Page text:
How can breaching citizens’ privacy be lawful?
When the Israeli newspaper, Haaretz, reported that Israeli cybersecurity companies sold spyware systems to Bangladesh – a country that does not recognise Israel – the response from our government was that it had not bought the systems "directly" from Israel. Haaretz didn't say it either, but revealed details of the technology and the identities of the owning company and its intermediaries spread in three countries: Cyprus, Switzerland, and Singapore. Just one day after this revelation, on January 12, home minister Asaduzzaman Khan told MPs that the government has taken initiative to introduce an Integrated Lawful Interception System (ILIS) to monitor social media and thwart various anti-state and anti-government activities.
First came a non-denial of the fact that the government agencies have indeed procured highly sophisticated Israeli technology, which many experts describe as a surveillance weapon; then a confirmation of the existence of an integrated interception system, which according to the minister is "lawful." A closer examination of the minister's response, however, raises serious questions about misinterpreting the law, since he has equated anti-government activities with anti-state acts.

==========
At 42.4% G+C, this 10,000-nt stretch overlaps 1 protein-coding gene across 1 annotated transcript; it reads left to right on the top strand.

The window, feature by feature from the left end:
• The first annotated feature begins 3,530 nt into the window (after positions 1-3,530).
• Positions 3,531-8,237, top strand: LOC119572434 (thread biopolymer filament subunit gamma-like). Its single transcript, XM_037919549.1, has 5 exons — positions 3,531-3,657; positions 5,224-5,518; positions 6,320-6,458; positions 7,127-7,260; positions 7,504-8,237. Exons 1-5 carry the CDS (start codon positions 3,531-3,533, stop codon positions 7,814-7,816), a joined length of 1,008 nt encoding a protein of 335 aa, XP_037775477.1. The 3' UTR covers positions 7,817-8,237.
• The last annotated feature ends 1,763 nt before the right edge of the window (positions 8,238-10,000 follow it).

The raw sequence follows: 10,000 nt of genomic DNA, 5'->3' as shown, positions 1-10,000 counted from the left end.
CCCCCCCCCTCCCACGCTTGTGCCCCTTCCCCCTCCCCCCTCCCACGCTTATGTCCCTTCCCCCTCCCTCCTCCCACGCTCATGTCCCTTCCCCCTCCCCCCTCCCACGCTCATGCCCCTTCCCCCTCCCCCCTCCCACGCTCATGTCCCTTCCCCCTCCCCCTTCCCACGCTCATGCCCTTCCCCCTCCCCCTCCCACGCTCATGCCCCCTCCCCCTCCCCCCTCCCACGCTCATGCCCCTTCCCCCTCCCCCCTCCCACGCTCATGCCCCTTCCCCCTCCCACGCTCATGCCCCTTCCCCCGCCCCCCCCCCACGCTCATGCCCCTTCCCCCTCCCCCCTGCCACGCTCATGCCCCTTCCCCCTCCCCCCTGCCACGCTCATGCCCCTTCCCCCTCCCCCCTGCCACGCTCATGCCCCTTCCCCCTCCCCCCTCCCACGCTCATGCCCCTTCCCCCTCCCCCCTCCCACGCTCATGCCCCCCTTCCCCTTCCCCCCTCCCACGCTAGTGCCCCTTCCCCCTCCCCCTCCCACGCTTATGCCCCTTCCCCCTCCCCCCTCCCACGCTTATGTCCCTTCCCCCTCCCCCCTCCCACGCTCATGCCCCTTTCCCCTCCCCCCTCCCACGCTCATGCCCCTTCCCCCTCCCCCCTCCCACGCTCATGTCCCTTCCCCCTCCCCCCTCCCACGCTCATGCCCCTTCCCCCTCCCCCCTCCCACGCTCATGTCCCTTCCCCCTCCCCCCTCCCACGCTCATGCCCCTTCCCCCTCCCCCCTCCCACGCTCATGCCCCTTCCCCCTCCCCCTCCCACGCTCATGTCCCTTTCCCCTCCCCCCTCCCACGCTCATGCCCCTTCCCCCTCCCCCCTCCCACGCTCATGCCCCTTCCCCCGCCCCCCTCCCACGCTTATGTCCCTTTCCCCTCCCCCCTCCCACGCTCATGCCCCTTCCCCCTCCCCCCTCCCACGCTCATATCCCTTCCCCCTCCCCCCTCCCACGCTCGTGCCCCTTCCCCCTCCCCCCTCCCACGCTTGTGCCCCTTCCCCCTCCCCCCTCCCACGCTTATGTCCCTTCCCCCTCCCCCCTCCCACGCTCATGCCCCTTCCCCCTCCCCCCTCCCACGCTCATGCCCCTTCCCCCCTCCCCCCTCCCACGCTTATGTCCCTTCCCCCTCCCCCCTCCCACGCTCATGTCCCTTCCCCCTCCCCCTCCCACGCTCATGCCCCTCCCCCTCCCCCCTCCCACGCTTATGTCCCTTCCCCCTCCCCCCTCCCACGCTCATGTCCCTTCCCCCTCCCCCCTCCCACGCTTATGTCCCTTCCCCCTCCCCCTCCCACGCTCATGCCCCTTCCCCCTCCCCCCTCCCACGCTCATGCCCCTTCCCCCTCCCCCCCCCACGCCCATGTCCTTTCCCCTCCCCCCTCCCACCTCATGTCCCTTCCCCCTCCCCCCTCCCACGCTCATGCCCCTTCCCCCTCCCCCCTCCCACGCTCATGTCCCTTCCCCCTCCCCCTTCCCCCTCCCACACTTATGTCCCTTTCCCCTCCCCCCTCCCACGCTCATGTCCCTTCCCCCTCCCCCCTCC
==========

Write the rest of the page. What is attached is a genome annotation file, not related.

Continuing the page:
Since when has being anti-government or not supporting the government's actions and policies been a crime? This happens only in a totalitarian state. Is the minister suggesting we are no longer a democracy? Doesn't the job of the opposition require criticising, challenging and opposing the government, and putting forward alternative arguments to hold it to account?
Responding to a parliamentary question, the minister added that law enforcement and intelligence agencies were working relentlessly to foil any conspiracies against the country. He said, "Besides, modern technology like Open Source Intelligence Technology [OSINT] has been included in the National Telecommunication Monitoring Centre [NTMC under the home ministry] to prevent anti-state and anti-government activities through monitoring social media."
Again, his answer appears to be an attempt to obscure facts and confuse us. The legitimacy of using open source intelligence has never been questioned by any rights group. Rather, snooping or breaching citizens' privacy has been opposed, as it violates their fundamental rights guaranteed by the country's constitution and various international treaties and instruments.
In addition, there are genuine reasons to be concerned over the deployment of such surveillance mechanisms without any judicial oversight, as there are plenty of allegations of abuse of authority against members of our law enforcement agencies. Rights groups have listed a number of cases in which people have been charged for sedition for criticising politicians belonging to the ruling party on social media. Without legal safeguards, putting in place such surveillance systems aimed at suspected anti-state activities carries serious risks of innocent victims being harassed.
Transparency International Bangladesh (TIB) has justifiably expressed alarm by arguing that, in the absence of any specific policy related to cyber surveillance, the advanced tools would erode fundamental constitutional rights related to privacy, communication, and freedom of expression.